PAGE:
Ch. 21 ~ Baking Section 1 Ingredients & Techniques Objectives: Identify basic ingredients used in baking Learn how to prepare pans for baking Find additions.

Download Ch. 21 ~ Baking Section 1 Ingredients & Techniques Objectives: Identify basic ingredients used in baking Learn how to prepare pans for baking Find additions.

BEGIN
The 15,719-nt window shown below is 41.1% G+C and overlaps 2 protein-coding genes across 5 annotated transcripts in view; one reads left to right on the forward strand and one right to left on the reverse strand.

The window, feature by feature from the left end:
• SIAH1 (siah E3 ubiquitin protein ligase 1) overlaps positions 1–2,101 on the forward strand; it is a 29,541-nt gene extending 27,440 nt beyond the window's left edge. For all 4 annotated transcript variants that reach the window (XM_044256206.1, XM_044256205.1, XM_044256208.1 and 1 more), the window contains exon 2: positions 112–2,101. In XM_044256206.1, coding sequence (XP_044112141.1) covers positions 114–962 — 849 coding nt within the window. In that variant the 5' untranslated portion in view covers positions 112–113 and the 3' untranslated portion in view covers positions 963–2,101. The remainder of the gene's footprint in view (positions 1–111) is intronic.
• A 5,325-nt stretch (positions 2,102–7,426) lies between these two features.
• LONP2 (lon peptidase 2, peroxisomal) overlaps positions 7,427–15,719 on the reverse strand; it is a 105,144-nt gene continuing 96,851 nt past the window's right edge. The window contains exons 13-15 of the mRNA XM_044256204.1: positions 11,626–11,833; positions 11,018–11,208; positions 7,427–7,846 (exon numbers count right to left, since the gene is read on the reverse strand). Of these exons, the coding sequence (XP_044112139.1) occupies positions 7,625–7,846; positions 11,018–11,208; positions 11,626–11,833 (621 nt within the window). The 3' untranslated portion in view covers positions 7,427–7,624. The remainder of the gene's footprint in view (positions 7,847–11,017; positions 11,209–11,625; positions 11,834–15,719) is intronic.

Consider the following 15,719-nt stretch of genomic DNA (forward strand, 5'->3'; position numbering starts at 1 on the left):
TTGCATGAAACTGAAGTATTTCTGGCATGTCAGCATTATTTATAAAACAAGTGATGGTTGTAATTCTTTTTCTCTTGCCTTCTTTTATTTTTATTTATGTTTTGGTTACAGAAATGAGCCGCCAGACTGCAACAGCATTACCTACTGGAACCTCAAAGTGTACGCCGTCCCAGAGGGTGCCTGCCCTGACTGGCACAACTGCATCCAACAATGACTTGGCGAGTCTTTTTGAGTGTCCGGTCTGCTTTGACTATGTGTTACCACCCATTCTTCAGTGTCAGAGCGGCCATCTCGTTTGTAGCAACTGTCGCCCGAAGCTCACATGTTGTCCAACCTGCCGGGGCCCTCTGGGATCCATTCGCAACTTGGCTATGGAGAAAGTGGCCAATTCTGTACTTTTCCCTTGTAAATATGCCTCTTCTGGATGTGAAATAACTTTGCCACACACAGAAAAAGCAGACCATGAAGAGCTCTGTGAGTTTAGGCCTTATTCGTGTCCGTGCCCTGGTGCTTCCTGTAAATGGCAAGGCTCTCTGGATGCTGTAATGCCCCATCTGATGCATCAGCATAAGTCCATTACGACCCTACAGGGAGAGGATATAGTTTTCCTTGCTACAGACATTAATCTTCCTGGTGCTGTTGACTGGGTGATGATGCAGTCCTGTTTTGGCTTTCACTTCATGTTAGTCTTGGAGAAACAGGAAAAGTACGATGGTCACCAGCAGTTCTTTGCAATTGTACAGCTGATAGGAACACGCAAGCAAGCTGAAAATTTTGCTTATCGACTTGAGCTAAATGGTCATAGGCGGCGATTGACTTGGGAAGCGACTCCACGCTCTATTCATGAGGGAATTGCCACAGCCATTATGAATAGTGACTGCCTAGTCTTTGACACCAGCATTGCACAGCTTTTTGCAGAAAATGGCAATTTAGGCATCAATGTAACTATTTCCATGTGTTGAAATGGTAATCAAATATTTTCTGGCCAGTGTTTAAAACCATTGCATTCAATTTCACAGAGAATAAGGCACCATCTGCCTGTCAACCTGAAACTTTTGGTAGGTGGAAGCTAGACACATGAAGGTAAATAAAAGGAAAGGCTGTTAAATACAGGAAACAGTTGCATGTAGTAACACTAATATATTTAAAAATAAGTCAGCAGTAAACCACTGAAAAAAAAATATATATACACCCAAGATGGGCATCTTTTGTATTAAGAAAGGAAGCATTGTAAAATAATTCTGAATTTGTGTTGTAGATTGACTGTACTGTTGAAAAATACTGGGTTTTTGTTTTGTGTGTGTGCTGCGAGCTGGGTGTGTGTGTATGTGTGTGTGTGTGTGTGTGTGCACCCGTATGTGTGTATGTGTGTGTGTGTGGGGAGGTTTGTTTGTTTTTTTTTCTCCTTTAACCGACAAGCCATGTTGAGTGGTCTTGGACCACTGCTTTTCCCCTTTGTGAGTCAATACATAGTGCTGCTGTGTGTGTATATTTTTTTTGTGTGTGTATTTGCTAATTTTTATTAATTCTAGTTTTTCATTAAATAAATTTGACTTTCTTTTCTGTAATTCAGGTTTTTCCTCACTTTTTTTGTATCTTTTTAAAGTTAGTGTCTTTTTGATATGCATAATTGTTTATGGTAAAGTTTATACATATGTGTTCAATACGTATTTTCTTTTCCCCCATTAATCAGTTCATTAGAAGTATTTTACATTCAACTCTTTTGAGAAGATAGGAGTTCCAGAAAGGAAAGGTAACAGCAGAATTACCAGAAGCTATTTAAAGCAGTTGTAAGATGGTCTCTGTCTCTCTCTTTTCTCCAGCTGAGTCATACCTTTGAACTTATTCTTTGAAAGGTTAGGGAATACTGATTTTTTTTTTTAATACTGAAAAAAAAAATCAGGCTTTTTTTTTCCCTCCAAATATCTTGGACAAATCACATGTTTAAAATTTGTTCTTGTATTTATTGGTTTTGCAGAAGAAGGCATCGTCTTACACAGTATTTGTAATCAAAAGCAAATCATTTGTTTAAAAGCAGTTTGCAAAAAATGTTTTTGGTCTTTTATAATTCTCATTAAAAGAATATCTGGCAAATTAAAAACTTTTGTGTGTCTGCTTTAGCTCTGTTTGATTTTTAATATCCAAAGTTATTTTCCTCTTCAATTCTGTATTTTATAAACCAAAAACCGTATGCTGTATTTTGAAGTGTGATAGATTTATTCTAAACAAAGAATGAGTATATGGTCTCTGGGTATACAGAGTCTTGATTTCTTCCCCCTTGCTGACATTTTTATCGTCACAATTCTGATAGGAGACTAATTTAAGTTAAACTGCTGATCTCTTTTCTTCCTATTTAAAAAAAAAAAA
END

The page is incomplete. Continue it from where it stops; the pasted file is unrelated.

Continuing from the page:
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<ul><li> Slide 1 </li> <li> Ch. 21 ~ Baking Section 1 Ingredients &amp; Techniques Objectives: Identify basic ingredients used in baking Learn how to prepare pans for baking Find additions to quick breads to increase nutritional value </li> <li> Slide 2 </li> <li> Ingredients &amp; Techniques for Baking Ingredient Basics Flour, liquid, leavening agents, fat, sweeteners, eggs, and flavoring = common ingredients Baked goods generally nutritious (many high in fat, sugar, &amp; calories) Flour = found in nearly every baked product Makes up most of a baked products structure Gluten protein that affects the texture of a baked product; helps determine how the product will rise </li> <li> Slide 3 </li> <li> Ingredients &amp; Techniques for Baking Types of FLOUR All purpose Most popular in American kitchens Gives good results for most products Bread flour Highest gluten content Gives bread strong structure Cake flour Less gluten than other flours Gives cakes a tender structure Whole grain flour Weaker gluten than all purpose flour Products made with whole grain rise less Wheat, rye, cornmeal are whole-grain flours Can be combined with all purpose Whole grain flours need to be stirred not sifted Need to be stored in refrigerator to keep them fresh b/c they contain some fat </li> <li> Slide 4 </li> <li> Ingredients &amp; Techniques for Baking Liquid Plays a role in the physical and chemical changes that occur in a product during baking Water and milk = most common Milk adds flavor &amp; nutrients/helps baked goods brown better Using fat free milk in a recipe reduces fat Buttermilk adds a tangy flavor to baked foods </li> <li> Slide 5 </li> <li> Ingredients &amp; Techniques for Baking Leavening Agents Substance that triggers a chemical action causing baked product to rise Make most products less compact/softer texture Air trapped in mixtures as they are beaten; air expands causing product to rise Steam used in products that contain a lot of water; water turns into heat causing product to rise Yeast microorganism that produces carbon dioxide gas as it grows; needs food (flour or sugar), liquid, warm temperature to grow; several forms available TBD Baking Soda used when recipe calls for buttermilk, yogurt, sour milk, or other acidic liquid Baking Powder made of baking soda and a powdered acid such as cream of tartar </li> <li> Slide 6 </li> <li> Ingredients &amp; Techniques for Baking Fat Contributes to calories but adds richness, flavor and tenderness Can be solid or liquid Are not easily substituted Butter or shortening = regular margarine (not soft, whipped, or liquid) Any cooking oil can be used in baking (mildly flavored) Fats play an important role = cant be eliminated; however can be reduced with other flavorful ingredients Applesauce or pureed dried fruits are common substitues Eggs Add flavor, nutrients, richness, and color Help form the structure of baked products Add air to the mixture when beaten </li> <li> Slide 7 </li> <li> Ingredients &amp; Techniques for Baking Sweeteners Sugar is the most commonly used Adds tenderness, sweetness, &amp; flavor Helps crusts brown Granulated white and brown sugar are used in many recipes Other sweeteners include: honey, corn syrup, molasses, &amp; powdered sugar Flavorings Fruits, veggies, nuts = add flavor, texture, and nutrients Herbs, spices, extracts = add flavor Extracts are flavorings in liquid form Vanilla and Almond are VERY common </li> <li> Slide 8 </li> <li> Ingredients &amp; Techniques for Baking Combining Ingredients Success of a baked product = ingredients used and order of combination Following recipe instructions VERY important for batters and doughs to turn out 4 kinds of batters/doughs Pour batters Drop batters Soft doughs Stiff doughs </li> <li> Slide 9 </li> <li> Ingredients &amp; Techniques for Baking Pour Batters Thin enough to pour; used to make cakes, pancakes, and waffles Drop Batters Thick; usually spooned into pans; used to make some quick breads and cookies Soft Doughs Soft and sticky; rolled biscuits, yeast breads, rolls, and some cookies start with soft doughs Stiff Doughs Firm to the touch; easy to work with &amp; cut, form the basis for piecrust and some cookies </li> <li> Slide 10 </li> <li> Ingredients &amp; Techniques for Baking Methods of Mixing Several basic methods Use method called for in recipe instructions Unless recipe directs otherwise, ingredients should be at room temperature before mixing Kneading working the dough with your hands to thoroughly mix ingredients and develop gluten </li> <li> Slide 11 </li> <li> Ingredients &amp; Techniques for Baking Preparing to Bake Use the size/type of baking pan suggested in recipe Using light colored metal pans are best Lower the temp. recommended (by about 10 degrees) if using glass pans; glass retains more heat than metal Dark pans also retain more heat than light ones </li> <li> Slide 12 </li> <li> Ingredients &amp; Techniques for Baking Pan Preparation If properly prepared, products will easily remove from pan at end of baking Grease &amp; Flour Lightly grease pan with fat and dust with flour Use wax paper or thick paper towel to spread fat Sprinkle flour in pan and tilt at different angles to spread evenly Turn pan upside down over sink and tap gently to remove excess flour Cooking Spray Easiest method may not work with all products Line with Paper Cut cooking parchment paper the same shape and size of pan bottom Grease the pan and line the bottom with parchment paper </li> <li> Slide 13 </li> <li> Ingredients &amp; Techniques for Baking Removing Baked Products from Pans Some must be removed immediately Some need to cool for a few minutes or until completely cool in the pans; follow recipe instructions Use cooling racks so baked goods will cool faster and stay crisp (if cooled on a solid surface, product may become soggy) Storing Baked Products If filled with cream filling or frosting, should be refrigerated Store at room temperature if they will be eaten within 3 days </li> </ul>